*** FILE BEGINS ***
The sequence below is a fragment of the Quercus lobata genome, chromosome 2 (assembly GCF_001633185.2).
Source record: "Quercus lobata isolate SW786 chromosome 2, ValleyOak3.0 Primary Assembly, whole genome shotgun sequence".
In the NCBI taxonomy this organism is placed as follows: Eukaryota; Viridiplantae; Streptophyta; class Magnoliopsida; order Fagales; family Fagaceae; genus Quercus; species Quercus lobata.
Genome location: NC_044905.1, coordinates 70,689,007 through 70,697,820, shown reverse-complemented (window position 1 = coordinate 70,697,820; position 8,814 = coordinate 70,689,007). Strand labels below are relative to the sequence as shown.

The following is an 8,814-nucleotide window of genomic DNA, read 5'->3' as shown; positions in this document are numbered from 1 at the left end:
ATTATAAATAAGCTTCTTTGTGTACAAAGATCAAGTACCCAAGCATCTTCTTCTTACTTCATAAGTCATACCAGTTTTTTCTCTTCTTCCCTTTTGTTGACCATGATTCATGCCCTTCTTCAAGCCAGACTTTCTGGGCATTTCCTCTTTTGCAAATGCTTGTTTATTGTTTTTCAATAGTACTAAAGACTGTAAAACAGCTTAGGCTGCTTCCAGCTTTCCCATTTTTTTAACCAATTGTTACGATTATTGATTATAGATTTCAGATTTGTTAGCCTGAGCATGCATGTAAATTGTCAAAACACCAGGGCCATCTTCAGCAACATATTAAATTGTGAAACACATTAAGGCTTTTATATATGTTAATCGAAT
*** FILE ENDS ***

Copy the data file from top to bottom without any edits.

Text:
The sequence below is a fragment of the Quercus lobata genome, chromosome 2 (assembly GCF_001633185.2).
Source record: "Quercus lobata isolate SW786 chromosome 2, ValleyOak3.0 Primary Assembly, whole genome shotgun sequence".
In the NCBI taxonomy this organism is placed as follows: Eukaryota; Viridiplantae; Streptophyta; class Magnoliopsida; order Fagales; family Fagaceae; genus Quercus; species Quercus lobata.
Genome location: NC_044905.1, coordinates 70,689,007 through 70,697,820, shown reverse-complemented (window position 1 = coordinate 70,697,820; position 8,814 = coordinate 70,689,007). Strand labels below are relative to the sequence as shown.

The following is an 8,814-nucleotide window of genomic DNA, read 5'->3' as shown; positions in this document are numbered from 1 at the left end:
ATTATAAATAAGCTTCTTTGTGTACAAAGATCAAGTACCCAAGCATCTTCTTCTTACTTCATAAGTCATACCAGTTTTTTCTCTTCTTCCCTTTTGTTGACCATGATTCATGCCCTTCTTCAAGCCAGACTTTCTGGGCATTTCCTCTTTTGCAAATGCTTGTTTATTGTTTTTCAATAGTACTAAAGACTGTAAAACAGCTTAGGCTGCTTCCAGCTTTCCCATTTTTTTAACCAATTGTTACGATTATTGATTATAGATTTCAGATTTGTTAGCCTGAGCATGCATGTAAATTGTCAAAACACCAGGGCCATCTTCAGCAACATATTAAATTGTGAAACACATTAAGGCTTTTATATATGTTAATCGAAT